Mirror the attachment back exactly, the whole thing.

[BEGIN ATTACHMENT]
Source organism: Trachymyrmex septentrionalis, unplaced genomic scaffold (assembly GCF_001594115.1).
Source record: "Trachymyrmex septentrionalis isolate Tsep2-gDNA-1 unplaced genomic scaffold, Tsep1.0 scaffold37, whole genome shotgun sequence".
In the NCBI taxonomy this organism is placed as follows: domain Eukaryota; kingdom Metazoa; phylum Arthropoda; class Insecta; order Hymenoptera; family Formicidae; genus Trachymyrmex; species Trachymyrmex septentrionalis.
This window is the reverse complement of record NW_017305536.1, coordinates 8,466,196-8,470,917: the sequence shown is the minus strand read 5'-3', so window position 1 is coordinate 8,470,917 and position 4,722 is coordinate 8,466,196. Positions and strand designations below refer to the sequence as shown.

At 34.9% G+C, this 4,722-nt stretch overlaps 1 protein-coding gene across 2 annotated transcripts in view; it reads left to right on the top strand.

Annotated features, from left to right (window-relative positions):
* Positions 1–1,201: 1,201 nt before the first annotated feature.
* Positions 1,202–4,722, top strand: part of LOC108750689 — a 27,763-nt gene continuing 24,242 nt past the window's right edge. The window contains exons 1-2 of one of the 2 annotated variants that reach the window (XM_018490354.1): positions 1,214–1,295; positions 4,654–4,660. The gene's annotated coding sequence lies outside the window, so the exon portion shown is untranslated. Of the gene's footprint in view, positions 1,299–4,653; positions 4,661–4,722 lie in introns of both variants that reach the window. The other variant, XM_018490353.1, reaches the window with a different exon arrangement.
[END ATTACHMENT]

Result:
Source organism: Trachymyrmex septentrionalis, unplaced genomic scaffold (assembly GCF_001594115.1).
Source record: "Trachymyrmex septentrionalis isolate Tsep2-gDNA-1 unplaced genomic scaffold, Tsep1.0 scaffold37, whole genome shotgun sequence".
In the NCBI taxonomy this organism is placed as follows: domain Eukaryota; kingdom Metazoa; phylum Arthropoda; class Insecta; order Hymenoptera; family Formicidae; genus Trachymyrmex; species Trachymyrmex septentrionalis.
This window is the reverse complement of record NW_017305536.1, coordinates 8,466,196-8,470,917: the sequence shown is the minus strand read 5'-3', so window position 1 is coordinate 8,470,917 and position 4,722 is coordinate 8,466,196. Positions and strand designations below refer to the sequence as shown.

At 34.9% G+C, this 4,722-nt stretch overlaps 1 protein-coding gene across 2 annotated transcripts in view; it reads left to right on the top strand.

Annotated features, from left to right (window-relative positions):
* Positions 1–1,201: 1,201 nt before the first annotated feature.
* Positions 1,202–4,722, top strand: part of LOC108750689 — a 27,763-nt gene continuing 24,242 nt past the window's right edge. The window contains exons 1-2 of one of the 2 annotated variants that reach the window (XM_018490354.1): positions 1,214–1,295; positions 4,654–4,660. The gene's annotated coding sequence lies outside the window, so the exon portion shown is untranslated. Of the gene's footprint in view, positions 1,299–4,653; positions 4,661–4,722 lie in introns of both variants that reach the window. The other variant, XM_018490353.1, reaches the window with a different exon arrangement.